“New Aging Networks in Search of the Secret to a Long, Happy Life” – Miriam Stoppard

The BLAST group brings together top professionals from across the country to work towards common goals to help older people, and Dr. Miriam Stoppard says the future looks bright

Research to help us live longer and stay out of the hospital

With an increasingly aging population, it’s up to scientists to find new ways to keep us healthy as we age. It’s a big challenge that brings together the best researchers from across the country.

The BLAST (Building Links in Aging Science and Translation) network is setting up research centers nationwide to find new tools to help us stay healthy longer, even studying conditions for which little can be done today.

It is hoped that the network can give us a better understanding of how the aging process causes disease. They want to find treatments to remove senescent (worn out) cells, which are known to be a major cause of aging, from body tissues and learn how to get those cells to function properly again.

BLAST is led by two of the UK’s top experts on ageing, Professor Richard Faragher of Brighton University and Professor Lynne Cox of University of Oxford. Professor Richard Hartley of University of Glasgow and dr Colin McClure of Queen’s University Belfast are also driving the work.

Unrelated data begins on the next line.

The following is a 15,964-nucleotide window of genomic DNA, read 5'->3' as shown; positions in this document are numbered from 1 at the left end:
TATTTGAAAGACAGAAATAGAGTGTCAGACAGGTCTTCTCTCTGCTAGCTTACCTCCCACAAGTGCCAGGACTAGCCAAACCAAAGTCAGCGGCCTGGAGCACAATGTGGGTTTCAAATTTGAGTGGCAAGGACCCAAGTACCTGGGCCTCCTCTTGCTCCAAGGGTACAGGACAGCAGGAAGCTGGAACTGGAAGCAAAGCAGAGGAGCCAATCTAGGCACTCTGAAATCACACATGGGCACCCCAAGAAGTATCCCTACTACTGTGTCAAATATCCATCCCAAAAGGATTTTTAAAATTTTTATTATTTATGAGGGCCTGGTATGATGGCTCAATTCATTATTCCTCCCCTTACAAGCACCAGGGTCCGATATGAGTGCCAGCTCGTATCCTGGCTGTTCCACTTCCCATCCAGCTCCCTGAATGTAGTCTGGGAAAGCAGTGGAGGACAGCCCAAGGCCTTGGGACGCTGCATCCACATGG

Speaking about the goals of the network, Dr. McClure: “People are living longer than ever, but unfortunately many in their later years suffer from a range of debilitating conditions that not only affect their quality of life but also place stress on the NHS and healthcare systems worldwide.” Leads as an interdisciplinary network BLAST different areas of aging research together to better put them into practice.

The hope is that new treatments and preventive measures will be identified that will extend the health span and ensure we enjoy our lives longer.

Professor Faragher said: “We are on the cusp of scientific developments that will transform health in later years.

“Now there is a race, and the countries and companies that can capitalize on the biology of aging will be able to shape global healthcare while life expectancy continues to rise to levels seen only by previous generations could dream.”

The BLAST project is a response to the UK government’s pledge to increase the population’s healthy life expectancy by a further five years by 2035 without increasing inequality. That’s a lot to ask, but with more collaborations like this, we could achieve that goal.

To this end, 10 other aging networks, bringing together 40 UK universities, have also been funded by the Biotechnology and Biological Sciences Research Council and the Medical Research Council.

And BLAST will play a key role in harmonizing and facilitating this new national effort for happier, longer lives. "New Aging Networks in Search of the Secret to a Long, Happy Life" - Miriam Stoppard

Fry Electronics Team

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